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Consider this plain TeX file:

\newtoks\t
\t={#}
\showthe\t
\bye

If you compile it (with tex of pdftex), then in the output you get

> ##.
l.3 \showthe\t

Why do I get two of the #s?

(The background: I want to build the body of a macro definition in a token list, and the macro takes one argument that I want to put into the token list as #1. The idea is to use \edef\macro#1{\the\t}.)

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3 Answers 3

up vote 9 down vote accepted

When TeX shows #, it doubles it up. So in your

\newtoks\t
\t={#}
\showthe\t
\bye

example,

> ##.
l.3 \showthe\t

represents one # inside the token register. You can convince TeX to show this using \string:

\newtoks\t
\t={#}
\expandafter\string\the\t
\bye

(which of courses only works because there is a single token in \t!)

For the definition of the macro, you'd need something like

\newtoks\t
\t={You gave '#1'}
\expandafter\def\expandafter\test
  \expandafter#\expandafter1\expandafter{\the\t}
\test{things}
\bye
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Unfortunately, \detokenize{#} gives two ##. Is that a bug in pdfTeX? –  TH. Jan 4 '11 at 7:25
    
@TH. No, not a bug. \detokenize is meant to work very much like a toks, in the sense that you could do the same as \detokenize achieves by writing a toks to file and reading back with appropriate catcode changes. However, \detokenize is expandable whereas working via a file is not. If you try the file-based route, you'll also get two #. –  Joseph Wright Jan 4 '11 at 8:03
    
Yeah. I was actually hoping to use \detokenize to write a single # to the file which is where I ran across it. I forget the exact reason now. Still, I'd assume that a #_6 token would be replaced by a single #_12 token. E.g., I'd expect \scantokens\expandafter{\detokenize{\def\foo#1{#1}}} to work. –  TH. Jan 4 '11 at 8:21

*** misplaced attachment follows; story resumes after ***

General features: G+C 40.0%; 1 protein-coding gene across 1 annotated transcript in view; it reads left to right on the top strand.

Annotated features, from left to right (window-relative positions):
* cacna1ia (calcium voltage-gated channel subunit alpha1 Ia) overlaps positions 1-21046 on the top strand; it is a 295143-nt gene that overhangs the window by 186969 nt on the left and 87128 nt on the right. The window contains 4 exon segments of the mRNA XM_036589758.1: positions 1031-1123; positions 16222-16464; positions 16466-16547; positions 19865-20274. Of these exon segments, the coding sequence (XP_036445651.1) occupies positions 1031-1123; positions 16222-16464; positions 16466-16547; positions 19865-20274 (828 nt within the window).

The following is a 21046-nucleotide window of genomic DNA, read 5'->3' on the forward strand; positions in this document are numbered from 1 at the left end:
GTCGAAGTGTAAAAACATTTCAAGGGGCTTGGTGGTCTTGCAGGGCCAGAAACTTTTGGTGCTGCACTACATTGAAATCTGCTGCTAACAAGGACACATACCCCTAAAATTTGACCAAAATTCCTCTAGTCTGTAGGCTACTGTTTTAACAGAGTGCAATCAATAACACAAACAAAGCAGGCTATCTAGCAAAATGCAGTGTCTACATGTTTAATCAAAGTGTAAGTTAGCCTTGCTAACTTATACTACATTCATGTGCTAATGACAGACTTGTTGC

Thanks for the explanation about \show. But why doesn't \edef\macro#1{\the\t} work? (I knew about the \expandafter workaround, but it's nasty, and I'm puzzled why this does work then.) –  Hendrik Vogt Jan 4 '11 at 8:55

Following what Yiannis wrote, you can do something like this:

% Put the replacement text into \t, using any computation like this doubling loop
\newtoks\t
\t{#1}
\count255 0
\loop\ifnum\count255<10
        \t\expandafter\expandafter\expandafter{\expandafter\the\expandafter\t\the\t}
        \advance\count255 1
\repeat
% Define a helper that when executed will perform the real definition
\edef\helper{\noexpand\def\noexpand\X##1{\the\t}}
\helper
% Now the real macro \X can be used.
\X{[X] }
\bye
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@TH.: That looks a bit clearer than the 5 \expandafter s in Joseph's suggestion, but I'm still puzzled why a simple \edef\macro#1{\the\t} doesn't work. (Fortunately, the initial reason for this post has gone since my \multexpafter got a lot simpler now.) –  Hendrik Vogt Jan 4 '11 at 17:25
    
@Hendrik This is designed as such in TeX. Tokens resulting from \the\token variable are not expanded further if the statement occurs inside an \edef macro definition. –  Yiannis Lazarides Jan 4 '11 at 19:07
    
@Yiannis: That's not the issue. The issue is that \t{#1}\edef\macro#1{\the\t} is the same as \def\macro#1{##1} which doesn't work: ! You can't use 'macro parameter character #' in horizontal mode. By stuffing it inside another macro, (\helper in my code) causes it to work. –  TH. Jan 4 '11 at 20:34
    
@TH.: Can you explain why \t{#1}\edef\macro#1{\the\t} is the same as \def\macro#1{##1}? I can't find this described in the TeXbook. –  Hendrik Vogt Jan 5 '11 at 17:24
    
@Hendrik: No. I cannot explain why that is the case. I can merely demonstrate that it is: \newtoks\t \t{#1} \edef\macro#1{\the\t} \show\macro \def\macro#1{##1} \show\macro \end. Best guess is it's a bug in TeX. I can't think of a reason that \ea\def\ea\macro\ea#\ea1\ea{\the\t} should behave differently from the \edef version. –  TH. Jan 5 '11 at 20:44

Joseph answered the reason why # shows up double, as the standard behaviour of show etc.

Since you want to build the body of a macro definition in a token list the only way to incorporate #1 etc. (IMHO) is to put the to put it via a macro.

\newtoks\t
\t={\def\z#1{\bf #1}}
\def\macro#1{\the\t \z{B} \z{#1}}
\macro{test}

\bye

The only difference from what was proposed by the OP, is that to put the body definition in a token list, you need to pass it to the macro by using \the\t and a \helpermacro{#1}.

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